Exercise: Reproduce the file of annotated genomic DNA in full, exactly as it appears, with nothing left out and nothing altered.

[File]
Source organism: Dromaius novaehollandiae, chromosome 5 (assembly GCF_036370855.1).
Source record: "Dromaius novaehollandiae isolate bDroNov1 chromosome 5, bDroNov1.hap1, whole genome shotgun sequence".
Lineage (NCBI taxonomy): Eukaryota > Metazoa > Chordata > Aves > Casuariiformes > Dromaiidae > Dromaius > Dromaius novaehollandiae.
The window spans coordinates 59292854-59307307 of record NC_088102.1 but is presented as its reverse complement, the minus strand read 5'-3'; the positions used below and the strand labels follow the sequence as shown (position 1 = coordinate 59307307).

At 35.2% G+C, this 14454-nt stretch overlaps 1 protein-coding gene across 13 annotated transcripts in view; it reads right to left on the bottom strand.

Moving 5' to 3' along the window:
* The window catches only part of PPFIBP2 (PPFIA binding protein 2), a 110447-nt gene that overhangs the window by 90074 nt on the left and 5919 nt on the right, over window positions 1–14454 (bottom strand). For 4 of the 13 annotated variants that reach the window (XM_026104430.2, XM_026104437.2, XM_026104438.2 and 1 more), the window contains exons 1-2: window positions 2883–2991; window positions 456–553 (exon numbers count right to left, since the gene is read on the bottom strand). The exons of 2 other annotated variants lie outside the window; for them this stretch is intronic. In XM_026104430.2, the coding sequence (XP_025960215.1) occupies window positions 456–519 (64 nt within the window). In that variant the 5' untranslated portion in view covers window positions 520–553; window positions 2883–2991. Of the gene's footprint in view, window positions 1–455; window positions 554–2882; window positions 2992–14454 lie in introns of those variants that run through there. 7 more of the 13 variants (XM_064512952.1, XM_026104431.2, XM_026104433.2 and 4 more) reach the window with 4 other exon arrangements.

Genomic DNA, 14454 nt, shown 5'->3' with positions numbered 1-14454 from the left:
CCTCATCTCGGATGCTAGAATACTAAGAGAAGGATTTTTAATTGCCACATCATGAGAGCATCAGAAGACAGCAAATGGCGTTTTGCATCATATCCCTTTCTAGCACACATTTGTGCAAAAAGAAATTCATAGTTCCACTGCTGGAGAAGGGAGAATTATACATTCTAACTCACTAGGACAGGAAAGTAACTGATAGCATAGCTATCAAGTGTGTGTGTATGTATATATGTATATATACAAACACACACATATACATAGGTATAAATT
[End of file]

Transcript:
Source organism: Dromaius novaehollandiae, chromosome 5 (assembly GCF_036370855.1).
Source record: "Dromaius novaehollandiae isolate bDroNov1 chromosome 5, bDroNov1.hap1, whole genome shotgun sequence".
Lineage (NCBI taxonomy): Eukaryota > Metazoa > Chordata > Aves > Casuariiformes > Dromaiidae > Dromaius > Dromaius novaehollandiae.
The window spans coordinates 59292854-59307307 of record NC_088102.1 but is presented as its reverse complement, the minus strand read 5'-3'; the positions used below and the strand labels follow the sequence as shown (position 1 = coordinate 59307307).

At 35.2% G+C, this 14454-nt stretch overlaps 1 protein-coding gene across 13 annotated transcripts in view; it reads right to left on the bottom strand.

Moving 5' to 3' along the window:
* The window catches only part of PPFIBP2 (PPFIA binding protein 2), a 110447-nt gene that overhangs the window by 90074 nt on the left and 5919 nt on the right, over window positions 1–14454 (bottom strand). For 4 of the 13 annotated variants that reach the window (XM_026104430.2, XM_026104437.2, XM_026104438.2 and 1 more), the window contains exons 1-2: window positions 2883–2991; window positions 456–553 (exon numbers count right to left, since the gene is read on the bottom strand). The exons of 2 other annotated variants lie outside the window; for them this stretch is intronic. In XM_026104430.2, the coding sequence (XP_025960215.1) occupies window positions 456–519 (64 nt within the window). In that variant the 5' untranslated portion in view covers window positions 520–553; window positions 2883–2991. Of the gene's footprint in view, window positions 1–455; window positions 554–2882; window positions 2992–14454 lie in introns of those variants that run through there. 7 more of the 13 variants (XM_064512952.1, XM_026104431.2, XM_026104433.2 and 4 more) reach the window with 4 other exon arrangements.

Genomic DNA, 14454 nt, shown 5'->3' with positions numbered 1-14454 from the left:
CCTCATCTCGGATGCTAGAATACTAAGAGAAGGATTTTTAATTGCCACATCATGAGAGCATCAGAAGACAGCAAATGGCGTTTTGCATCATATCCCTTTCTAGCACACATTTGTGCAAAAAGAAATTCATAGTTCCACTGCTGGAGAAGGGAGAATTATACATTCTAACTCACTAGGACAGGAAAGTAACTGATAGCATAGCTATCAAGTGTGTGTGTATGTATATATGTATATATACAAACACACACATATACATAGGTATAAATT